Magistrate Judge Payne rejected Supercell’s arguments, holding that its “late disclosure was not substantially justified or harmless and that GREE would be prejudiced if Dr. Zagal is allowed to rely on source code that Supercell had in its possession for weeks during fact discovery, but did not disclose to GREE until after fact discovery.” The Court accordingly granted GREE’s motion to strike portions of the Zagal report referring to the late-disclosed EA source code. No. 2:19-cv-00311 at Dkt. No. 193.
GREE’s Motion to Strike Portions of the Friedman Report
In a separate but related case, GREE moved to strike portions of another invalidity expert’s report based on multiple grounds, including allegedly late disclosure of invalidity theories and source code. As to the first ground, GREE alleged that Supercell’s invalidity expert, Mr. Stacy Friedman, relied on features of a prior art Farmville game and the “Farmville for Dummies” book that were not disclosed in Supercell’s invalidity contentions. Supercell responded that the subject features of the Farmville game were previously disclosed in its invalidity contentions, and that Supercell was simply providing additional examples to support its invalidity theories based on those features.
Magistrate Judge Payne agreed with Supercell, observing that “Supercell disclosed the Farmville for Dummies reference and noted that it may rely on additional citations from those listed in its Invalidity Contentions.” The Court held that “Mr. Friedman is allowed, as an expert, to provide additional details and examples for a previously disclosed invalidity theory relating to a prior disclosed reference like Farmville for Dummies,” and denied GREE’s motion to strike portions of Mr. Friedman’s report based on this material.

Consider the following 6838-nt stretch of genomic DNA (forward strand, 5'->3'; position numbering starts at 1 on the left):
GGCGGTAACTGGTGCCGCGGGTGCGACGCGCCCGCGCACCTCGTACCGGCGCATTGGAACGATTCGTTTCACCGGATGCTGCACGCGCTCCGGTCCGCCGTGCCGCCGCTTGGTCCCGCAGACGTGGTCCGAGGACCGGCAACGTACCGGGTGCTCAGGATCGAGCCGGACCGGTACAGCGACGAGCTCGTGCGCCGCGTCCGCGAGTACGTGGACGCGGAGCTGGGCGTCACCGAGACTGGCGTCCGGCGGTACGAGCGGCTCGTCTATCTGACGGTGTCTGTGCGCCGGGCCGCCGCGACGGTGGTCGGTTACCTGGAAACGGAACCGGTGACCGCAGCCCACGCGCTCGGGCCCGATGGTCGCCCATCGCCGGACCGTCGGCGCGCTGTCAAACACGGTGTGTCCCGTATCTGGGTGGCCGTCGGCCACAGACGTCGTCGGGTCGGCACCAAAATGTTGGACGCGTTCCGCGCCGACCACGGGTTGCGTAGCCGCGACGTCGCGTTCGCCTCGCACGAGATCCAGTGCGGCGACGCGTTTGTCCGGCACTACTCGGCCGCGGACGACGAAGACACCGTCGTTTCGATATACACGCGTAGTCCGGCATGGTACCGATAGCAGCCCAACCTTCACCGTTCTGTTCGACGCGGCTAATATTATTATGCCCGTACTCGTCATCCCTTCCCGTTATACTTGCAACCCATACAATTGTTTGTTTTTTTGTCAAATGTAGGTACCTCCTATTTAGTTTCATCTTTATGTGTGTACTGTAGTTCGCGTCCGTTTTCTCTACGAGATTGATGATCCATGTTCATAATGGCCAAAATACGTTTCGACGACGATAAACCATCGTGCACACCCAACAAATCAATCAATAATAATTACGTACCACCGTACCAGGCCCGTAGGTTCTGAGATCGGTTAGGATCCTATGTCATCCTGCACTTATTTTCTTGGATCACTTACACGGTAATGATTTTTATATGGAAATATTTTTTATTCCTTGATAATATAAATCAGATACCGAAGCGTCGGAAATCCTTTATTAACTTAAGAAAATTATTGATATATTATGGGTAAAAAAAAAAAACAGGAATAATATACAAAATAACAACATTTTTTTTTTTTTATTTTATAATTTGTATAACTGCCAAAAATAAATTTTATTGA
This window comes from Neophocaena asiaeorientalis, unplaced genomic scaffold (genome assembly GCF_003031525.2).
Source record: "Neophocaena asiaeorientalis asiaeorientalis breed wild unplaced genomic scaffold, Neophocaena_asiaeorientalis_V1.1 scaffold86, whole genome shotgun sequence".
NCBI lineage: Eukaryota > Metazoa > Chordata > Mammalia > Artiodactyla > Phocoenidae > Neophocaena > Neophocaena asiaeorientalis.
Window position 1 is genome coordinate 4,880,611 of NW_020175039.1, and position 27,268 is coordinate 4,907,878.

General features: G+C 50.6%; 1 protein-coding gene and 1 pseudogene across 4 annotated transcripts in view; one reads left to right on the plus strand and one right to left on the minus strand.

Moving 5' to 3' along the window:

GREE also moved to strike portions of Mr. Friedman’s report that relied on two additional sets of third party source code that were not produced during fact discovery. Like its handling of the EA source code, Supercell received source code for two Zynga games prior to alerting GREE of their existence on the last day of fact discovery. Supercell subsequently made available Zynga source code for the Farmville game two weeks later, but did not make available the Mafia Wars source code for five weeks after the close of fact discovery. Supercell defended that it took only seven business days after receiving the source code to alert GREE of its existence, and that Supercell’s review was also delayed by confidentiality measures imposed by Zynga.
The Court determined that “[t]he process Supercell used to notify and produce documents it received from Zynga to GREE was not perfect,” but found that, “at least in part, such failure was substantially justified or harmless.” GREE received the Farmville source code in time to use it in its rebuttal expert report as well as for questioning Mr. Friedman at his deposition. The Court also held that “given the third-party constraints on gathering source code printouts and production,” the late production of the Farmville source code was “substantially justified.”
As to the Mafia Wars source code, the Court agreed with GREE that the delayed production was prejudicial to GREE. Supercell’s late production of the Mafia Wars source code, although allegedly inadvertent, “prejudiced GREE significantly by removing GREE’s ability to both analyze the code prior to serving its rebuttal expert report and question Mr. Friedman regarding his opinions at his deposition.” The Court granted GREE’s motion on this point and struck the portions of the Friedman report related to the Mafia Wars source code. No. 2:19-cv-00310 at Dkt. No. 190.